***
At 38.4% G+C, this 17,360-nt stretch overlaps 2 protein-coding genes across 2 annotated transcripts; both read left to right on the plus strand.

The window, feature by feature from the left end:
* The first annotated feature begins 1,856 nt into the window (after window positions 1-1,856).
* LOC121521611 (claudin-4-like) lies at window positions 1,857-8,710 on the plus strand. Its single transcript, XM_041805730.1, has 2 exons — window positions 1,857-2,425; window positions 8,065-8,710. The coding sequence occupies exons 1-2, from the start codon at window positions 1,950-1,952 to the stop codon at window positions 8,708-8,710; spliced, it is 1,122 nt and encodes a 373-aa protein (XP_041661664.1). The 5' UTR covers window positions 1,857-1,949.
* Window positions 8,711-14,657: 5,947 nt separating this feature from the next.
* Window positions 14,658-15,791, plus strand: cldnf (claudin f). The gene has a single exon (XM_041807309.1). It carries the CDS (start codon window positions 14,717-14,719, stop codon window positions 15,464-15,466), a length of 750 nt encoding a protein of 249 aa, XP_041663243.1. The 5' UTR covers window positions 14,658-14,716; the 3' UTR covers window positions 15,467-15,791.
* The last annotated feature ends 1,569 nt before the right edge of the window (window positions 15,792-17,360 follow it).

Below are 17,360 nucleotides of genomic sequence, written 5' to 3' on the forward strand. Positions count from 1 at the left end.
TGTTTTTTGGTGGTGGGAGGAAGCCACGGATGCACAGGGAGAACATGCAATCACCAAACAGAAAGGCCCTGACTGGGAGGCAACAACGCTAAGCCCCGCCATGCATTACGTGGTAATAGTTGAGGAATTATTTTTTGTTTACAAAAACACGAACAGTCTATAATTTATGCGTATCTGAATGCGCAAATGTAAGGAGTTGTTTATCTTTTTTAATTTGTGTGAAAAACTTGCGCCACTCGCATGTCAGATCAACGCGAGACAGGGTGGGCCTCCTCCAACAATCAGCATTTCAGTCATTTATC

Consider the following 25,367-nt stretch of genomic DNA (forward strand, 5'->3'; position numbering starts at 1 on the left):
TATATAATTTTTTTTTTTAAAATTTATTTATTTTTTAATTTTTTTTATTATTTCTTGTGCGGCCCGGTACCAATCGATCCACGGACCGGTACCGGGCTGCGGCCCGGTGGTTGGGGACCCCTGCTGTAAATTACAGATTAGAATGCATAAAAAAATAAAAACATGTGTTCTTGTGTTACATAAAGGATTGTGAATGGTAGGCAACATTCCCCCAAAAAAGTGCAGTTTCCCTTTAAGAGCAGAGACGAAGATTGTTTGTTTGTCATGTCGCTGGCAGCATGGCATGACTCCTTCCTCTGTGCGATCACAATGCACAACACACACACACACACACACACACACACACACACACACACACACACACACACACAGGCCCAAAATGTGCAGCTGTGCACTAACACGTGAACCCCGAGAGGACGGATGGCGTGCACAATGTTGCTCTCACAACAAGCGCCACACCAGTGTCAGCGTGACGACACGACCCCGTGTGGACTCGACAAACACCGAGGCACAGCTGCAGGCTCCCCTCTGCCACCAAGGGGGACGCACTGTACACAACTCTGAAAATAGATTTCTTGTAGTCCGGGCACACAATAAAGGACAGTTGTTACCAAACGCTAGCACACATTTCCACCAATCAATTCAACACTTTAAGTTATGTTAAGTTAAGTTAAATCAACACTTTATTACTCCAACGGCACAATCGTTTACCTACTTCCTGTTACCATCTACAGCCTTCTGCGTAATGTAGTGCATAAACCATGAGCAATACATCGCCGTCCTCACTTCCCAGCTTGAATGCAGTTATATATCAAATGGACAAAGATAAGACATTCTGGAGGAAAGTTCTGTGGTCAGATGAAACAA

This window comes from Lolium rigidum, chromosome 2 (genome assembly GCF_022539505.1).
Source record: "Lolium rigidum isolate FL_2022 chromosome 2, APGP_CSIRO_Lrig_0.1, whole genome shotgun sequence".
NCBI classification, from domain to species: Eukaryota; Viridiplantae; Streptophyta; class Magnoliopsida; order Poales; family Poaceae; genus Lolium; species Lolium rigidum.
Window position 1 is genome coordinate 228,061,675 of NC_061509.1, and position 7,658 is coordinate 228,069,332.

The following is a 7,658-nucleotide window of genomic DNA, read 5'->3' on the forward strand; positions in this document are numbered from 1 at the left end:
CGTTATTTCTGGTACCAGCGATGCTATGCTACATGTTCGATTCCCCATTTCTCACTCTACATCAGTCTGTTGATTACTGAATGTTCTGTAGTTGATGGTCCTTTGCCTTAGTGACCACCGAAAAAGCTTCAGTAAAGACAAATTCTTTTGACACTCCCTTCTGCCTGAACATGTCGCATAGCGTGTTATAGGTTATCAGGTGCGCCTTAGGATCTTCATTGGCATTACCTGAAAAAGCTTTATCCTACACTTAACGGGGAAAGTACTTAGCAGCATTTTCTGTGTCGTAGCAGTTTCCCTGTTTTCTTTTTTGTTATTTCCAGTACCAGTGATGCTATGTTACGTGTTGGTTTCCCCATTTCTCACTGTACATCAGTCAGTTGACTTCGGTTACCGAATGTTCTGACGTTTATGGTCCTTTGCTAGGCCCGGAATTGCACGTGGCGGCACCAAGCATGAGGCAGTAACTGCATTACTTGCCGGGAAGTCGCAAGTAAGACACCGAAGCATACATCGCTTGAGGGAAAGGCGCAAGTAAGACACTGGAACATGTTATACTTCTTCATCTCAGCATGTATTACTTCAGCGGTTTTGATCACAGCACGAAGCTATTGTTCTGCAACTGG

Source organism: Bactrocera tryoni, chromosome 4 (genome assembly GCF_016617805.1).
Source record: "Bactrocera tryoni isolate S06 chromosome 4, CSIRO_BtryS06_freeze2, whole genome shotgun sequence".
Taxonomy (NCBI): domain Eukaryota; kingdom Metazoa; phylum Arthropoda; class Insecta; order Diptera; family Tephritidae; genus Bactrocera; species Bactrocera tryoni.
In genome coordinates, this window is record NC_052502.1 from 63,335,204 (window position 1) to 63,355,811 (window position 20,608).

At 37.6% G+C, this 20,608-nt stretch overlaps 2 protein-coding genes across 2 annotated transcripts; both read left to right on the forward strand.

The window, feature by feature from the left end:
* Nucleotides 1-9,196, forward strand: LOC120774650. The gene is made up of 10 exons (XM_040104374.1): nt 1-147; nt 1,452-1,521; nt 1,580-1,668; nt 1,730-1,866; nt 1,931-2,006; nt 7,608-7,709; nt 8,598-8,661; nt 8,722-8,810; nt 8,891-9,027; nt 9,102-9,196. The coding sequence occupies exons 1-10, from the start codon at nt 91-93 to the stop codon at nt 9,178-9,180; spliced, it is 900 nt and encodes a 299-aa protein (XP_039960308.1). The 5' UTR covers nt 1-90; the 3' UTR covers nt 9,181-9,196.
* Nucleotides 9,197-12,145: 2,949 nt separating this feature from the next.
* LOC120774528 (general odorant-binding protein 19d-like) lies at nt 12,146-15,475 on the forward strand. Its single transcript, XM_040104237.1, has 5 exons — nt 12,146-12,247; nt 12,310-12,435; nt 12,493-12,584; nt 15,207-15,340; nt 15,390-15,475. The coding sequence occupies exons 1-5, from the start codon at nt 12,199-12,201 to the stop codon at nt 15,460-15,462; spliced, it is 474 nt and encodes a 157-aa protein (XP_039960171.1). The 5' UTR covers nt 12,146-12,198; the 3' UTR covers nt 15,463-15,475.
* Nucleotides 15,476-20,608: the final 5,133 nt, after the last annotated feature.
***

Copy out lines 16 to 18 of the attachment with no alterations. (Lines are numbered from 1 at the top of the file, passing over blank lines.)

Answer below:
The following is a 7,658-nucleotide window of genomic DNA, read 5'->3' on the forward strand; positions in this document are numbered from 1 at the left end:
CGTTATTTCTGGTACCAGCGATGCTATGCTACATGTTCGATTCCCCATTTCTCACTCTACATCAGTCTGTTGATTACTGAATGTTCTGTAGTTGATGGTCCTTTGCCTTAGTGACCACCGAAAAAGCTTCAGTAAAGACAAATTCTTTTGACACTCCCTTCTGCCTGAACATGTCGCATAGCGTGTTATAGGTTATCAGGTGCGCCTTAGGATCTTCATTGGCATTACCTGAAAAAGCTTTATCCTACACTTAACGGGGAAAGTACTTAGCAGCATTTTCTGTGTCGTAGCAGTTTCCCTGTTTTCTTTTTTGTTATTTCCAGTACCAGTGATGCTATGTTACGTGTTGGTTTCCCCATTTCTCACTGTACATCAGTCAGTTGACTTCGGTTACCGAATGTTCTGACGTTTATGGTCCTTTGCTAGGCCCGGAATTGCACGTGGCGGCACCAAGCATGAGGCAGTAACTGCATTACTTGCCGGGAAGTCGCAAGTAAGACACCGAAGCATACATCGCTTGAGGGAAAGGCGCAAGTAAGACACTGGAACATGTTATACTTCTTCATCTCAGCATGTATTACTTCAGCGGTTTTGATCACAGCACGAAGCTATTGTTCTGCAACTGG

Source organism: Bactrocera tryoni, chromosome 4 (genome assembly GCF_016617805.1).